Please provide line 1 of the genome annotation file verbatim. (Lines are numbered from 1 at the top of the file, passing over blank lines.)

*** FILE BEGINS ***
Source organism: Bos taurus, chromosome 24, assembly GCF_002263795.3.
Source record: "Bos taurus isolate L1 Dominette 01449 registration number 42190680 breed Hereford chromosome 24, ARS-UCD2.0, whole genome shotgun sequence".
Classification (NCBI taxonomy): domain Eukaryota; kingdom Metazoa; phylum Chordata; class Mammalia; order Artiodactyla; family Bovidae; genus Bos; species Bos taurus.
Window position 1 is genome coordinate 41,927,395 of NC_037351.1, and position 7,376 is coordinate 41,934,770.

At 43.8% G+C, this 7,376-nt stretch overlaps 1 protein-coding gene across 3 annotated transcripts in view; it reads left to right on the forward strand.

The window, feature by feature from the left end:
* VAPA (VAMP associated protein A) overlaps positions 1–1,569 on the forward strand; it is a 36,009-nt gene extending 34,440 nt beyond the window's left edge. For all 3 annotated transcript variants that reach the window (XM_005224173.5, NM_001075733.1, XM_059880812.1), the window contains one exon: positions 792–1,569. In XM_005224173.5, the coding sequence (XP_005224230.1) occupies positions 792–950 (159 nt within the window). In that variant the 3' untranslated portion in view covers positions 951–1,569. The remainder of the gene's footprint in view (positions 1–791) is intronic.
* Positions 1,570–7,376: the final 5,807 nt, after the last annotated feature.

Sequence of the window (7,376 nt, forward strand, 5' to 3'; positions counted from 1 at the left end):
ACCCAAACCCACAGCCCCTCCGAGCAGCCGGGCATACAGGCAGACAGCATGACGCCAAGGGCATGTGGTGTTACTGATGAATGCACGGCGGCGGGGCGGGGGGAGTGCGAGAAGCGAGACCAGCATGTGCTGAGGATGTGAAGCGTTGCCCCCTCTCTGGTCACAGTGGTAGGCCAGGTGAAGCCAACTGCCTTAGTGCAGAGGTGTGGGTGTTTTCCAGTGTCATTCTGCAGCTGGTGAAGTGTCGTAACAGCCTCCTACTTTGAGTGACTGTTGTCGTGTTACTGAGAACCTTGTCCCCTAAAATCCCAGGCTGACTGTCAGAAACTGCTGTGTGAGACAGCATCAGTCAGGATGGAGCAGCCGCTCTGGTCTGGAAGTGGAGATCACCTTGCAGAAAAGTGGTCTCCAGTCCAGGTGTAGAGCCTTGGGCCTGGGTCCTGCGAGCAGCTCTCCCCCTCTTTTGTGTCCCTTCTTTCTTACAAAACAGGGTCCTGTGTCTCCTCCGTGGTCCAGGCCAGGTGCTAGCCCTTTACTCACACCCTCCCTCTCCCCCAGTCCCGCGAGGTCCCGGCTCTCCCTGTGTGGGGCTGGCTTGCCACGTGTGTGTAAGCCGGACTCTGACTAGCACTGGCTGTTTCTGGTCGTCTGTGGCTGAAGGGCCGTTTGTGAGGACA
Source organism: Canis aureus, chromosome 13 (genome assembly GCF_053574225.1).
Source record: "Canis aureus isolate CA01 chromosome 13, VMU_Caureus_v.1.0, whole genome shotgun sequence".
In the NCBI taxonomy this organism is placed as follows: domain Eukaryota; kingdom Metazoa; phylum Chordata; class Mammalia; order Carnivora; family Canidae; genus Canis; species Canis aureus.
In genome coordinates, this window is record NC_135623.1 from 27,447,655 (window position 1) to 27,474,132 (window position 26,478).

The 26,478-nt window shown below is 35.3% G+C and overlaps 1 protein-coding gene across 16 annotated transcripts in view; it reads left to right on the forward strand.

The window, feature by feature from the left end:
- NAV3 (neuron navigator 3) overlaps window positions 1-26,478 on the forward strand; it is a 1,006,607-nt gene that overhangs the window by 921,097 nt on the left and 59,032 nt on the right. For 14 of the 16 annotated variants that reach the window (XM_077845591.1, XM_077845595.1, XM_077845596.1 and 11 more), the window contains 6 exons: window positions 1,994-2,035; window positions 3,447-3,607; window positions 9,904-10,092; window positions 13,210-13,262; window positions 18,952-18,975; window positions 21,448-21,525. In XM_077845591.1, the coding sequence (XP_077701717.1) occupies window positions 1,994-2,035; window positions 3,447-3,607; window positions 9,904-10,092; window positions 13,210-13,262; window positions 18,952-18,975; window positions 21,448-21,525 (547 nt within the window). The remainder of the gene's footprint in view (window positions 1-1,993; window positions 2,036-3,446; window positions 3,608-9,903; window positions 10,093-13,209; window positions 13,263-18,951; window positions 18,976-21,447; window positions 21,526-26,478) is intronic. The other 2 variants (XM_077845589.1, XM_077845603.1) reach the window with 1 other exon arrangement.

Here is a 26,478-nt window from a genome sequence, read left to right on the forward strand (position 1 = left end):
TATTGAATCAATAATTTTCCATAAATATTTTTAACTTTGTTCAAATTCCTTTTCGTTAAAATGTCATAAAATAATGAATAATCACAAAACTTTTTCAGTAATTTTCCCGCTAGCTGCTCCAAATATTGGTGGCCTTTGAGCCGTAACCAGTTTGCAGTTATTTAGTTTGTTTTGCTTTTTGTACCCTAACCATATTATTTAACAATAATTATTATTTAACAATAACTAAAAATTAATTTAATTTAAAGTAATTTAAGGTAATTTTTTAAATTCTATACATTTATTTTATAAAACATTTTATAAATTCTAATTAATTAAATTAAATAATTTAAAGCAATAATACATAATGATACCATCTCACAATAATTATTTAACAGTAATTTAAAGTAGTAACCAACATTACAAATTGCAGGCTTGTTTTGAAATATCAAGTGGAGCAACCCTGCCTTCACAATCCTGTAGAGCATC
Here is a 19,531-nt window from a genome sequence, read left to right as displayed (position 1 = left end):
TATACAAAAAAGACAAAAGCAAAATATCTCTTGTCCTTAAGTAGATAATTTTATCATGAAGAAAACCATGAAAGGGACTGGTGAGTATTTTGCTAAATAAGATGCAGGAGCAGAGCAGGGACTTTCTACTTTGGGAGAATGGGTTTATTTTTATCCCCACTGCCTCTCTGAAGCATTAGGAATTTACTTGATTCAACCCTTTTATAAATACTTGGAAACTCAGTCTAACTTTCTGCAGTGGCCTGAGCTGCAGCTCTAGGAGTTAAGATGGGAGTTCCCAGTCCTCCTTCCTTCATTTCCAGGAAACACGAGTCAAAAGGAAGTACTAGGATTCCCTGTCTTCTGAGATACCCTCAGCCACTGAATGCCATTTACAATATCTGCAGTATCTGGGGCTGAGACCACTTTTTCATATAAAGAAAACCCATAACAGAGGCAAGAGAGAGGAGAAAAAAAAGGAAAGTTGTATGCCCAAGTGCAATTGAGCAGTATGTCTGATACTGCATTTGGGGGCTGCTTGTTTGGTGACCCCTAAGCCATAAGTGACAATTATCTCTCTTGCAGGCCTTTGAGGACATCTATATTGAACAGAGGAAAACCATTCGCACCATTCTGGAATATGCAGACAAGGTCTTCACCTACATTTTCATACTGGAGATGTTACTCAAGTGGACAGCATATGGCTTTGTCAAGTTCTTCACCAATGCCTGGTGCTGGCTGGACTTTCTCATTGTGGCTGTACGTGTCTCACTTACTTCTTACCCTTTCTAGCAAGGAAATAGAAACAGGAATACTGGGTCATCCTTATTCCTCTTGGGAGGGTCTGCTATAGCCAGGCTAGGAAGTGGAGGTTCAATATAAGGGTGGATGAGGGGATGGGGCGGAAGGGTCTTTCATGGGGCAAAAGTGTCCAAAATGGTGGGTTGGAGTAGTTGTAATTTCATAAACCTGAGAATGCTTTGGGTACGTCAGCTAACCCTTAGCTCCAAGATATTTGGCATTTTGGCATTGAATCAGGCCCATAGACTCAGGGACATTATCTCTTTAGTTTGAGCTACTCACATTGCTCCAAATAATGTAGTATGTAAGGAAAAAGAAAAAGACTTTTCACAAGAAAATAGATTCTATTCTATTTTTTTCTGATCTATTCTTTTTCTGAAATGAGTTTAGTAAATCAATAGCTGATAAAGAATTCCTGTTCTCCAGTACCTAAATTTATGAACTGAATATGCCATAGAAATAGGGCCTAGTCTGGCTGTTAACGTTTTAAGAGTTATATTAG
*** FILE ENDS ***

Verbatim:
Source organism: Bos taurus, chromosome 24, assembly GCF_002263795.3.